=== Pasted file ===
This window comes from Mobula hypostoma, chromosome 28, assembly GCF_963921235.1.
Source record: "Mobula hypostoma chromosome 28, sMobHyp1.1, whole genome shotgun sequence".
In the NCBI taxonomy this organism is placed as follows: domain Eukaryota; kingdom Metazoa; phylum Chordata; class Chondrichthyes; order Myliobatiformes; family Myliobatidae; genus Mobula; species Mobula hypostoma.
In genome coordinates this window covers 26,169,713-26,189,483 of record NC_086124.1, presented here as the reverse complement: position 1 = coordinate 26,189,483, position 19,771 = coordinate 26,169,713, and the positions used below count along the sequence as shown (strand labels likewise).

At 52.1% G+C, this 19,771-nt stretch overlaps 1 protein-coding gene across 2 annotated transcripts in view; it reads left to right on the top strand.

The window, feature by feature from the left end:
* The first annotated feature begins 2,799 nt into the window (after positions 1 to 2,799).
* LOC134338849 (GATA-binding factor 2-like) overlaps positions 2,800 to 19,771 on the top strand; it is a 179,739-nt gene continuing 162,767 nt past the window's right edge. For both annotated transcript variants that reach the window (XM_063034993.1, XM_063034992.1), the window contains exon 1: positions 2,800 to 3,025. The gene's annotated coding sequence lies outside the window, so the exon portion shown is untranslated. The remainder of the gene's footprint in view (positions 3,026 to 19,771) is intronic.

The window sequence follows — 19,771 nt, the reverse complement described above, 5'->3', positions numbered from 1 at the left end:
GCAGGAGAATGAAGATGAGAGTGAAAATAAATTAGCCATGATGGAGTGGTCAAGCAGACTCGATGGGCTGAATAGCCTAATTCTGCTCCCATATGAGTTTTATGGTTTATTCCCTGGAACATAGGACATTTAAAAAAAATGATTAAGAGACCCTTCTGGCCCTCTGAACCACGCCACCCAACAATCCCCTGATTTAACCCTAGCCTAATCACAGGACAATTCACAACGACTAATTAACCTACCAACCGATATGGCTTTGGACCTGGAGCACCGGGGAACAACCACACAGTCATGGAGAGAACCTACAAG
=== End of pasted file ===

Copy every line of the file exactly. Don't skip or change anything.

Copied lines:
This window comes from Mobula hypostoma, chromosome 28, assembly GCF_963921235.1.
Source record: "Mobula hypostoma chromosome 28, sMobHyp1.1, whole genome shotgun sequence".
In the NCBI taxonomy this organism is placed as follows: domain Eukaryota; kingdom Metazoa; phylum Chordata; class Chondrichthyes; order Myliobatiformes; family Myliobatidae; genus Mobula; species Mobula hypostoma.
In genome coordinates this window covers 26,169,713-26,189,483 of record NC_086124.1, presented here as the reverse complement: position 1 = coordinate 26,189,483, position 19,771 = coordinate 26,169,713, and the positions used below count along the sequence as shown (strand labels likewise).

At 52.1% G+C, this 19,771-nt stretch overlaps 1 protein-coding gene across 2 annotated transcripts in view; it reads left to right on the top strand.

The window, feature by feature from the left end:
* The first annotated feature begins 2,799 nt into the window (after positions 1 to 2,799).
* LOC134338849 (GATA-binding factor 2-like) overlaps positions 2,800 to 19,771 on the top strand; it is a 179,739-nt gene continuing 162,767 nt past the window's right edge. For both annotated transcript variants that reach the window (XM_063034993.1, XM_063034992.1), the window contains exon 1: positions 2,800 to 3,025. The gene's annotated coding sequence lies outside the window, so the exon portion shown is untranslated. The remainder of the gene's footprint in view (positions 3,026 to 19,771) is intronic.

The window sequence follows — 19,771 nt, the reverse complement described above, 5'->3', positions numbered from 1 at the left end:
GCAGGAGAATGAAGATGAGAGTGAAAATAAATTAGCCATGATGGAGTGGTCAAGCAGACTCGATGGGCTGAATAGCCTAATTCTGCTCCCATATGAGTTTTATGGTTTATTCCCTGGAACATAGGACATTTAAAAAAAATGATTAAGAGACCCTTCTGGCCCTCTGAACCACGCCACCCAACAATCCCCTGATTTAACCCTAGCCTAATCACAGGACAATTCACAACGACTAATTAACCTACCAACCGATATGGCTTTGGACCTGGAGCACCGGGGAACAACCACACAGTCATGGAGAGAACCTACAAG